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Here’s the first review of Girl Most Likely.

And the Stiletto Gumshoe includes Murder, My Love among the books to read in the winter of 2019. Great site.

M.A.C.

Max Allan Ruins Everything

Tuesday, January 1st, 2019

I am about to recommend something you are probably already familiar with; but here goes….

Netflix recently added a sampling of the truTV series Adam Ruins Everything to its roster, and it looked interesting enough for me to try it…and now I am hooked. When I ran through the Netflix batch, I immediately bought the various seasons of the show on Amazon Prime and have watched all but a few episodes.

Adam Ruins Everything is the brainchild of stand-up comic Adam Conover, and (in the words of Wikipedia), “The series aims to debunk misconceptions that pervade U.S. society.” It spins off from Conover’s CollegeHumor web series, which I haven’t seen (yet). But it’s a lot more, being as much a comedy show as an educational one.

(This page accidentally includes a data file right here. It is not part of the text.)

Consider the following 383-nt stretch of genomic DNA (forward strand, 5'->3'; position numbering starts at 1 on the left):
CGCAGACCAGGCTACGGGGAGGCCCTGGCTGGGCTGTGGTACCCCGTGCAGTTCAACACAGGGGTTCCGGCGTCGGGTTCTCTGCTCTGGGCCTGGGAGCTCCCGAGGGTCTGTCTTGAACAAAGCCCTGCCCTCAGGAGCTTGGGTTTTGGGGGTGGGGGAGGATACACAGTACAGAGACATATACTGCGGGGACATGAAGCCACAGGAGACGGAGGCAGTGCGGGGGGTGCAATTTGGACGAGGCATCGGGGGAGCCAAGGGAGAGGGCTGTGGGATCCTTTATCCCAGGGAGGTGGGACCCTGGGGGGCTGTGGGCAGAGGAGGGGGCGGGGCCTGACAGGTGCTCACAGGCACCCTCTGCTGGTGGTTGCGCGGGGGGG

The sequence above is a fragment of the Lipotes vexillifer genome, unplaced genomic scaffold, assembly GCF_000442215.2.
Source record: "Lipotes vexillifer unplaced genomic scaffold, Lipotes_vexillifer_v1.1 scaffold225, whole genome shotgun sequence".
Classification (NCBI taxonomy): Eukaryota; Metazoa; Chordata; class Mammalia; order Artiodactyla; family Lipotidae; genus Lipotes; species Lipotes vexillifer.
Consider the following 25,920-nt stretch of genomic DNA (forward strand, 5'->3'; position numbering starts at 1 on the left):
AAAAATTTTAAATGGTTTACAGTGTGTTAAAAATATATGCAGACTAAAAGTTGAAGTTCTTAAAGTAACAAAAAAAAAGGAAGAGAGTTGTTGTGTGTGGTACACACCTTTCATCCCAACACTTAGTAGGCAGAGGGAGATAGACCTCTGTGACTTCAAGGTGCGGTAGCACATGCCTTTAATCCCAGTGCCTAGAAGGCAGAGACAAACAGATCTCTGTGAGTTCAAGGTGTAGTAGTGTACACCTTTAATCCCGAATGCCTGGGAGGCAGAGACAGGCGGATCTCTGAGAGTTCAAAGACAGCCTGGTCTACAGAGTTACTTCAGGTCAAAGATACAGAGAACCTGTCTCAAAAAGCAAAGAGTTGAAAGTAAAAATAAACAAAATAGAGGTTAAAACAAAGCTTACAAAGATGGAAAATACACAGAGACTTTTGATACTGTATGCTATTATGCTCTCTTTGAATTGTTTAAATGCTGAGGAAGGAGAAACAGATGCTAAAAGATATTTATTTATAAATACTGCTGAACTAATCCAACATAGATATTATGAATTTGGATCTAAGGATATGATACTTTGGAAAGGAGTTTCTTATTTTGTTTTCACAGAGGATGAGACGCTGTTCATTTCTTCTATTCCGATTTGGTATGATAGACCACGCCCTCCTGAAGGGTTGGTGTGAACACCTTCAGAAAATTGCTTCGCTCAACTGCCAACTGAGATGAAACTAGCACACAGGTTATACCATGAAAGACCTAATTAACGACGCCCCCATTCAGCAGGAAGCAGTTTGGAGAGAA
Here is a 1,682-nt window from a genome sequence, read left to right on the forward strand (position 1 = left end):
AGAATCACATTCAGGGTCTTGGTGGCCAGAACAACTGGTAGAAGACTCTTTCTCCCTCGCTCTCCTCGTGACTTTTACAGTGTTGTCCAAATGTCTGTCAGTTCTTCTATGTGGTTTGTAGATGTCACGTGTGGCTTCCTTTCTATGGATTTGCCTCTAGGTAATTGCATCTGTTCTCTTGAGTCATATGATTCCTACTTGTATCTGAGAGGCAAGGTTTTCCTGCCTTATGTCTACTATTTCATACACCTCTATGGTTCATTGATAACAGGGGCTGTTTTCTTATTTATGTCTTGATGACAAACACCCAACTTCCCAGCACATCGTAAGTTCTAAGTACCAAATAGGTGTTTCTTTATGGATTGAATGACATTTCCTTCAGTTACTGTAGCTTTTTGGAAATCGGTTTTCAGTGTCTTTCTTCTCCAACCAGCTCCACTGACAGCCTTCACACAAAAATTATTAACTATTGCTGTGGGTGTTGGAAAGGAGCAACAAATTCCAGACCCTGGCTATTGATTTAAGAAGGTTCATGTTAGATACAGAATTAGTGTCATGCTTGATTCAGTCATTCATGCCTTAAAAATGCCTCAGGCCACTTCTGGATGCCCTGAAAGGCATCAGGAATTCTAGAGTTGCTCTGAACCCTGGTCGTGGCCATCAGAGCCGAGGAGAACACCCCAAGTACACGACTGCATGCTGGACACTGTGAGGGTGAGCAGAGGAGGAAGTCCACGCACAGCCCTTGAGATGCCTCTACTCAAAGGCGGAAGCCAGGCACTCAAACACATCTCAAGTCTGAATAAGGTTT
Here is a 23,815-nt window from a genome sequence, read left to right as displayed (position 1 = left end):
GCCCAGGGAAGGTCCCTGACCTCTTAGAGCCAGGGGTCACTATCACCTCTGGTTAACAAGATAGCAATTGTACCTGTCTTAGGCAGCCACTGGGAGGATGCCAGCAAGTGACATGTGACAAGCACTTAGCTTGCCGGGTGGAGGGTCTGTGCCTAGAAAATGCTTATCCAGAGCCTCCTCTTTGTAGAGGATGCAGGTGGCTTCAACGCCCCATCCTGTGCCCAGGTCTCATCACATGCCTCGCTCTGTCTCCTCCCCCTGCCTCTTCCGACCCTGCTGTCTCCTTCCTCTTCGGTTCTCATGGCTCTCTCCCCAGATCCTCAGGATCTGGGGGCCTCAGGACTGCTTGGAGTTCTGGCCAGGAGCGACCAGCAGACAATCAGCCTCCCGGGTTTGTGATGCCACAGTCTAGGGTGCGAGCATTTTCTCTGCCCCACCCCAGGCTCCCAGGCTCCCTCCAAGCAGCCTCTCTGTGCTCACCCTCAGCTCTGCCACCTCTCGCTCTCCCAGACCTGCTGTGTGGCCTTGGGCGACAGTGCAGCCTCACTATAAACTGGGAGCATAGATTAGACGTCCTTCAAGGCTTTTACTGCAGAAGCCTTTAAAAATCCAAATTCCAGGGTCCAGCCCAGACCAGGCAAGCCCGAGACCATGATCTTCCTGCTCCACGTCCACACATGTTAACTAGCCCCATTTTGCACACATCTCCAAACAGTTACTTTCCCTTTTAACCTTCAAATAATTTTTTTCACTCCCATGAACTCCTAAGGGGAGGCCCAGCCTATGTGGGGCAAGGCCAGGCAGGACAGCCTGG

Adam Conover portrays himself as an overly helpful nerd, a smarty-pants who doesn’t understand why people don’t love him for correcting them. It’s a funny concept which Conover pulls off fearlessly, surrounding himself with some of the best comedic talent around, including veterans of Mr. Show and Reno 911. Recurring characters and story arcs are threaded through, as well.

Conover and his series skewer historical misconceptions, false beliefs fueled by corporate misinformation, urban legends and just plain stupidity. And, uniquely, sources are posted on-screen, and experts on the various subjects often appear in the context of the imaginative episodes. Though I discovered the well-made, entertaining show just a week ago, Conover and his research staff have already changed my behavior. I have sworn off vitamin supplements and Tylenol PM, for example.

He isn’t always right, and to his credit a later episode focuses on some of his mistakes. (When I say “he,” I refer not to the actual Conover but his television character.) For example, the episode about the real Wild West dismisses Wyatt Earp as a nobody con man who tried to peddle the untrue story of his life to Hollywood, implying he wasn’t a gunfighting heroic lawman at all.